Getting to grips with international postal rates
As members countries of the Universal Postal Union (UPU) gather in Geneva for the Third Extraordinary Congress from 24 – 26 September; UPU has released a guide to help people understand more about the meeting and the terminal dues system which will be discussed.
What is an Extraordinary Congress?
The UPU may convene an Extraordinary Congress between regular quadrennial Congresses with the support of at least two-thirds of member countries. Member countries convened the first-ever Extraordinary Congress in 1900 to celebrate the 25th anniversary of the UPU in Berne, Switzerland. The second was convened in 2018, gathering member countries in Addis Ababa, Ethiopia, to discuss pressing topics related to the sustainability of the UPU and the postal sector.
Why is UPU holding an Extraordinary Congress in 2019?
The methodology for calculating remuneration rates for the delivery of inbound international letters and small packages is typically reviewed and improved during each quadrennial Congress. The next Congress is scheduled for August 2020 and the remuneration system decided there would come into effect in January 2022. Bearing in mind cost-coverage and market distortion concerns raised by several countries during its October 2018 session – including the United States, which cited the remuneration of small packets as a driving factor in its intent to withdraw from the UPU treaties in October 2019 – the UPU Council of Administration decided to fast-track potential changes to the remuneration system. Member countries decided to hold an Extraordinary Congress in order to review and decide on proposed changes.
How does the remuneration system work?
The UPU remuneration system for letters and small packets – also known as the “terminal dues” system – ensures that Posts are compensated for the cost of handling, transporting and delivering items across borders. This multilateral agreement facilitates the movement of postal items across borders, ensuring that anyone, anywhere within the UPU’s 192 countries can send and receive international post.
The current system was decided by the 2016 Congress and entered into force in January 2018. It places countries into tiered groups applying different rates based on postal development indexes, with the goal of moving all countries into a single rate system as the quality of postal networks improve. It also applies rates based on item format, setting a different rate structure for small and large letters versus bulky letters containing documents and small packets containing goods. This helps account for different operational requirements to process each type of item.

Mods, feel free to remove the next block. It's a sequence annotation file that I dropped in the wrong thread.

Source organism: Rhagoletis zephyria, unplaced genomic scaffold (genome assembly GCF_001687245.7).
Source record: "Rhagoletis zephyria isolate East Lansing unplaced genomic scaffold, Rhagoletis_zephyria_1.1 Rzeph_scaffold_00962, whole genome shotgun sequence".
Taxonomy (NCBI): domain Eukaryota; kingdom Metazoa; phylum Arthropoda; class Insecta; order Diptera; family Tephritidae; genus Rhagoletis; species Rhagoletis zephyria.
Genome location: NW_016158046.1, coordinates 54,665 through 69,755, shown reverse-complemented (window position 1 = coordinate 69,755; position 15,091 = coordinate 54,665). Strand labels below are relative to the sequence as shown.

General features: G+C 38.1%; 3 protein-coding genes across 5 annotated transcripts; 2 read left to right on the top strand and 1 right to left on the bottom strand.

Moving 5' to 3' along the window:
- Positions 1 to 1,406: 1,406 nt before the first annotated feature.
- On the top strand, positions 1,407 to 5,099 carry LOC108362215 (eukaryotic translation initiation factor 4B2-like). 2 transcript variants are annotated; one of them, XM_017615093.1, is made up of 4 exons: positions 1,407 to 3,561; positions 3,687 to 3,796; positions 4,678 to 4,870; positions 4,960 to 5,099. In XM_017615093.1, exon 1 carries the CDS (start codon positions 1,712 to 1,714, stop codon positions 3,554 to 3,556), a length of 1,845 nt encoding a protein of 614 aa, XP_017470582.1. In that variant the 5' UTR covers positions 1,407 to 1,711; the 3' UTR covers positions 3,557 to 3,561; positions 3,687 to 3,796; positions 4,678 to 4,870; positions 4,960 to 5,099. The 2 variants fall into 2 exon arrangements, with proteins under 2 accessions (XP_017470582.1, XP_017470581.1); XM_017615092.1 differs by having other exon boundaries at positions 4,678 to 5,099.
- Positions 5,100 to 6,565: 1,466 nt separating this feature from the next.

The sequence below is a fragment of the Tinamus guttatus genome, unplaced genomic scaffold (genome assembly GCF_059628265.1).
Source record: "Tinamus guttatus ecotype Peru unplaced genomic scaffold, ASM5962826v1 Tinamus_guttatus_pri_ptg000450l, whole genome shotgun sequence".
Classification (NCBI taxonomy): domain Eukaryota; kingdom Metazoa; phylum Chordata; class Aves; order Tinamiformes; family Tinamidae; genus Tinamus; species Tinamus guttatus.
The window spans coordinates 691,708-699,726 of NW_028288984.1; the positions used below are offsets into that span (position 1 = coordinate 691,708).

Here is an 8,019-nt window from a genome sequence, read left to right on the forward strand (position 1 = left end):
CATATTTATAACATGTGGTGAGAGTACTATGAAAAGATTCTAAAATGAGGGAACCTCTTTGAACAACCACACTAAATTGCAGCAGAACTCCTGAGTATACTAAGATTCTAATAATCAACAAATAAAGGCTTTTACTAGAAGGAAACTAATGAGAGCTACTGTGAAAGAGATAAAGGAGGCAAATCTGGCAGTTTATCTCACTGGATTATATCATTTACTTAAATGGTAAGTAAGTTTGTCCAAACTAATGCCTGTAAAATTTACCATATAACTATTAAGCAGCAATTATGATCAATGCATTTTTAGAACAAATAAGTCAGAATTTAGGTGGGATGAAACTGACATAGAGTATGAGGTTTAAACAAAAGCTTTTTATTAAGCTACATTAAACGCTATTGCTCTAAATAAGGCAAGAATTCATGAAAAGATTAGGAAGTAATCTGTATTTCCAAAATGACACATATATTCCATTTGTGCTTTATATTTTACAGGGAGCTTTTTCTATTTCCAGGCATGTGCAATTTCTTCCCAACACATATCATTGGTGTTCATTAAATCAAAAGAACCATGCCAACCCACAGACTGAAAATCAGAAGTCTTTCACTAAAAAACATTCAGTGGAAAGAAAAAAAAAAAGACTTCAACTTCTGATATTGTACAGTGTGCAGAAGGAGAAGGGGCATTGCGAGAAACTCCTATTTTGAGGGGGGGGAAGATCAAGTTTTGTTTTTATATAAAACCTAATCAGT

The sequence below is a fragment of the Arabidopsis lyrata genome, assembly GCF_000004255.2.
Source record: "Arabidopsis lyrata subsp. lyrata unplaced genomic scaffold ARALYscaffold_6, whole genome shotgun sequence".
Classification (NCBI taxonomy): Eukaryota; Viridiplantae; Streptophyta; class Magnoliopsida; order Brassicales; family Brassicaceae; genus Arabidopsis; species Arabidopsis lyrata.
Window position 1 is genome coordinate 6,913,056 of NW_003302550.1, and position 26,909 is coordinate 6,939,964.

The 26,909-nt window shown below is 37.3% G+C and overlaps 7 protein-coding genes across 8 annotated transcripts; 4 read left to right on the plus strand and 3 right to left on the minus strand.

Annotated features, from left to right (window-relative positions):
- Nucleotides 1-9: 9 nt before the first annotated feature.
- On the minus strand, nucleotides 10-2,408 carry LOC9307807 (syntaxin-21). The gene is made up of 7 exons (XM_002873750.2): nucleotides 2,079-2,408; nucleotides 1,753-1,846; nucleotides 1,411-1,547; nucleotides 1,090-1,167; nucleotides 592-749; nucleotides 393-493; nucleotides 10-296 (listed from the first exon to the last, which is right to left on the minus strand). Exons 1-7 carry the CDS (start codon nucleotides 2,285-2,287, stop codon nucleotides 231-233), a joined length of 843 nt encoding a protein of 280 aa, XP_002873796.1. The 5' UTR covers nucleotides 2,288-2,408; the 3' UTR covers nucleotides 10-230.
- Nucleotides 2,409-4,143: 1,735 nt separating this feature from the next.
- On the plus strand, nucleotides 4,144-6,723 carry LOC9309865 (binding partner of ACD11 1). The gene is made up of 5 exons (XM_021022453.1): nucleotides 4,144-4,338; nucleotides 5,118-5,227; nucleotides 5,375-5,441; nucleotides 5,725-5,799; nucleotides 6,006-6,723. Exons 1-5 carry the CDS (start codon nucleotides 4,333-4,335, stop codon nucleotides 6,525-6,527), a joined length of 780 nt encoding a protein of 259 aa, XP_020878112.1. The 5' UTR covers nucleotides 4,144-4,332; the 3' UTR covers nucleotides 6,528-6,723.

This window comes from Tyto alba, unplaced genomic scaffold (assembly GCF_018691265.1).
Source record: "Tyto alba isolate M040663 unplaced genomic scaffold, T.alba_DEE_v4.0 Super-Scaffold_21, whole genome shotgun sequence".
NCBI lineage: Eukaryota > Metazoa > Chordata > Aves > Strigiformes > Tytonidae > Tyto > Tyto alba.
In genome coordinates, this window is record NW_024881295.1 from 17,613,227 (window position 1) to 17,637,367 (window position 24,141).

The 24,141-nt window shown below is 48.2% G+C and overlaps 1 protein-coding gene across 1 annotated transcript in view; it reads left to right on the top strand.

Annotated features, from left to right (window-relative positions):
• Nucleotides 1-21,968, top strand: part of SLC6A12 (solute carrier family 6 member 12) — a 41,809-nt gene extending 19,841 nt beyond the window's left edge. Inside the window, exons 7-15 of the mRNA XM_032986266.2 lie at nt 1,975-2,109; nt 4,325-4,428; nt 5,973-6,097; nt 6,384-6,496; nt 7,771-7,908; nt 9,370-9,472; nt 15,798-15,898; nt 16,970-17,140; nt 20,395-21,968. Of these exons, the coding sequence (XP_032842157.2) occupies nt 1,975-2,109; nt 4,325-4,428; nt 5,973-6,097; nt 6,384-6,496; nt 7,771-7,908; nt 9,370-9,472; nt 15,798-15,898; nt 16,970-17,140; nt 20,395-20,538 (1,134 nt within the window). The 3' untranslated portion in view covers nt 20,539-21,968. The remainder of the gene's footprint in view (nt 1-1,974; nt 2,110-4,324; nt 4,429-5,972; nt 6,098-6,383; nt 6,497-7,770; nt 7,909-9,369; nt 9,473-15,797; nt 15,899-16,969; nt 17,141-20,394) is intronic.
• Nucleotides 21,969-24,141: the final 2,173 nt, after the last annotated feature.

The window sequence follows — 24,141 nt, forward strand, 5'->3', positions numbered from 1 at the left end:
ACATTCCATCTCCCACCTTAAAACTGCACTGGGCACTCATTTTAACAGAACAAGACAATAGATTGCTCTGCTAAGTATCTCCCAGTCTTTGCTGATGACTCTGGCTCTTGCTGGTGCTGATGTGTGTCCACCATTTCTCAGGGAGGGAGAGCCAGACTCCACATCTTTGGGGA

What will the extraordinary congress decide?
Member countries attending the Extraordinary Congress will decide between three proposals submitted by the UPU Council of Administration:
- Option A: Continuation of the rate structure decided at the 2016 Congress, but bringing scheduled rate increases for bulky letters and small packets forward from 2021 to 2020 and moving all countries into a single rate system by 2020.
- Option B: Introduce optional self-declared rates for bulky letters and small packets from 2020. The UPU would apply country-specific ceilings based on domestic tariffs to prevent excessively high rates.
- Option C: Bring forward scheduled rate increases, at higher levels, and move all countries into a single rate system by 2020. This option proposes phasing in optional self-declared rates between 2021 and 2025 with country-specific ceilings based on domestic tariffs to prevent excessively high rates.
The Extraordinary Congress may also examine amendments to these proposals submitted by member countries.
How does the decision-making process work?
Half of member countries represented at Congress having the right to vote would need to be present and a simple majority of those (50% + 1) would need to vote in favour of a proposal to pass it.